Depending upon your circumstances and everyone’s is different, the order that you prioritize for investing may vary. However, in general most people should prioritize investing for the short-term and then the long-term. Short-term investing, which I prefer to call savings, is most commonly for an emergency fund. An emergency fund is basically a small accumulation of money to pay insurance deductibles and co-pays plus other small, unbudgeted expenses like a hot water heater replacement or new tires. An emergency fund should also be available as a replacement income during a time of unemployment. Most experts recommend having three to six months of expenses in an emergency fund. For many this may be the same as three to six months of income, but the distinction should be drawn here between income and expenses. To help evaluate how much you might need, look at the job market for your career. What you need to ask yourself is, “How long would it take me to find a replacement position to earn my current income?” Only you can be the judge, but that’s why three to six months is used as a rough guide. Statistically, the higher your income and the more specialized your field, the harder it is to replace your income. Some may want to plan for unemployment lasting more than six months.
Short-term savings may also include putting back extra for large purchases such as a large appliance, automobile, or vacation home. Though you may use similar instruments to help the money grow, be sure to keep this money separate from your emergency money. If you have the discipline to separate it through budgeting, you can use the same accounts, but this is difficult for most people. I recommend keeping separate accounts for your different short-term saving purposes. Obviously, it is difficult to save for your next car if you’re still paying on the old one, so debt elimination may be a factor in getting your short-term savings in place. Most would suggest getting a small emergency fund first, followed by debt elimination other than your home, followed by the rest of your short-term savings accumulation.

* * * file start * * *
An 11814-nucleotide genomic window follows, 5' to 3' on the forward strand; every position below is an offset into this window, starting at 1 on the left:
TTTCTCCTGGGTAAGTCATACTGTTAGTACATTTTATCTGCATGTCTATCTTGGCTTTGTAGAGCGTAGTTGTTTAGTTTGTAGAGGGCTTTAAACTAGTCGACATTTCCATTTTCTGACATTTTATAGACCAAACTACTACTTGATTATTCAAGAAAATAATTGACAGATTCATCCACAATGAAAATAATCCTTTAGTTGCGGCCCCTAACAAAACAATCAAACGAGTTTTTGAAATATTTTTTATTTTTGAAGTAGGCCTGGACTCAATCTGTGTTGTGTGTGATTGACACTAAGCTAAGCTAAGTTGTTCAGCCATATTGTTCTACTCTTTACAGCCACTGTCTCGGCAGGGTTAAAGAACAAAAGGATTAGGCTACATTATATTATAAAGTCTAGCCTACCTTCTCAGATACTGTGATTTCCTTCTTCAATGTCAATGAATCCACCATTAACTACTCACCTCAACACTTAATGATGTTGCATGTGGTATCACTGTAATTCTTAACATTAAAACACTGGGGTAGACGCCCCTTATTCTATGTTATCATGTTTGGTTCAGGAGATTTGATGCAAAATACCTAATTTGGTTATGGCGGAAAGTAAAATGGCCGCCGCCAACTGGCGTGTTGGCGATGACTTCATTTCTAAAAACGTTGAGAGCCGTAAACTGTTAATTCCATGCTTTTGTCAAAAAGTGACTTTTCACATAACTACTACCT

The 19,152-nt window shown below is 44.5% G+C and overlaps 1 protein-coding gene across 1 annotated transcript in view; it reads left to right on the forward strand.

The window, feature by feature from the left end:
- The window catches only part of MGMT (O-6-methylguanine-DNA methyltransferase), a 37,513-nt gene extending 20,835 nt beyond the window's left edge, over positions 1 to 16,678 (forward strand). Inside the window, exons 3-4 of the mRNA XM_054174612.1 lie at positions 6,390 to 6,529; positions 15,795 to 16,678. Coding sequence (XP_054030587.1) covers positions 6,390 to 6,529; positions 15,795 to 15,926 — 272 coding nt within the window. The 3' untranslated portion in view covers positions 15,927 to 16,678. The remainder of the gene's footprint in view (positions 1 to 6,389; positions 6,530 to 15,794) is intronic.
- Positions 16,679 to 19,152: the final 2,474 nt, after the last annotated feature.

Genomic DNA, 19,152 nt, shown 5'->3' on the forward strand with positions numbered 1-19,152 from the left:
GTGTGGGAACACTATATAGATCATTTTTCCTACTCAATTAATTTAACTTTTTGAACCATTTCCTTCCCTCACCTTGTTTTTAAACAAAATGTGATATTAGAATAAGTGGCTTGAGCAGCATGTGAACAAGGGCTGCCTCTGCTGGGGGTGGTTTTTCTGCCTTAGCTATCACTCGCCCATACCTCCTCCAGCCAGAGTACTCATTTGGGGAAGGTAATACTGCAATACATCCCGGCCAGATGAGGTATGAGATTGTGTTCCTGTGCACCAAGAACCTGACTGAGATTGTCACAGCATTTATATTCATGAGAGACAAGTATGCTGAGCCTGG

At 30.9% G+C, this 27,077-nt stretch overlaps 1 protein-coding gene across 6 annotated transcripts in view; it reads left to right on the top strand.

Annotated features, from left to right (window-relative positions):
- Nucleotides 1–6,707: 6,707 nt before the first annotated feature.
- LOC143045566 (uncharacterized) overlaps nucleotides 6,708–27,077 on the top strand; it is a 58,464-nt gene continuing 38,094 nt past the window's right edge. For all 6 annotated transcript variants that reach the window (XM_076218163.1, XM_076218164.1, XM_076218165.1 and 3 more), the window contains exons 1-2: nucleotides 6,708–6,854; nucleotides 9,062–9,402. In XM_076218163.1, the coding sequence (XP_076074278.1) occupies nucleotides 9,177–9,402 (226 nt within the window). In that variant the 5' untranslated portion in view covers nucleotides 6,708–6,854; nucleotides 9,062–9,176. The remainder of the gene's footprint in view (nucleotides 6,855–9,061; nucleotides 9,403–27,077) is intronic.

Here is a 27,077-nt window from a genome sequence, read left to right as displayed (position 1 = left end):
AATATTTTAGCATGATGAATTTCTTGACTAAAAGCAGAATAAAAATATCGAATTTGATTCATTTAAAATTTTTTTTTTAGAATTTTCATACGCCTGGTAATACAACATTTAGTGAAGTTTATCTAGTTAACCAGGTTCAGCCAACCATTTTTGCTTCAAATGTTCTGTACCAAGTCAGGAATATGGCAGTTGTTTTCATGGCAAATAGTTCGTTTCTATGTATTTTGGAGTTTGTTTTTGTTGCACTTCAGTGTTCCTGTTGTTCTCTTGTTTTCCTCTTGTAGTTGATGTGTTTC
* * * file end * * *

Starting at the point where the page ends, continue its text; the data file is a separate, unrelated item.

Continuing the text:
The objective of your savings instrument should be to outpace inflation while maintaining relatively stable principle values and high liquidity. We usually recommend a combination of a checking account, money market, and certificate of deposit for our clients. Each of these allows for good principle stability, but with varying degrees of return and liquidity. Having the least necessary in the most liquid investments is often the most advisable, but again only you can be the judge of what you will need access to.
In conclusion, the distinction between saving and investing is important. If you are merely “loaning” money with savings and not investing money, your assets will not truly “grow” in spending power. In fact, if you don’t keep up with inflation, the value of your money can go down even if the amount grows! Inflation is a real risk that should be considered for longer-term investing, so investment vehicles used for savings and investing should differ greatly for most people and businesses.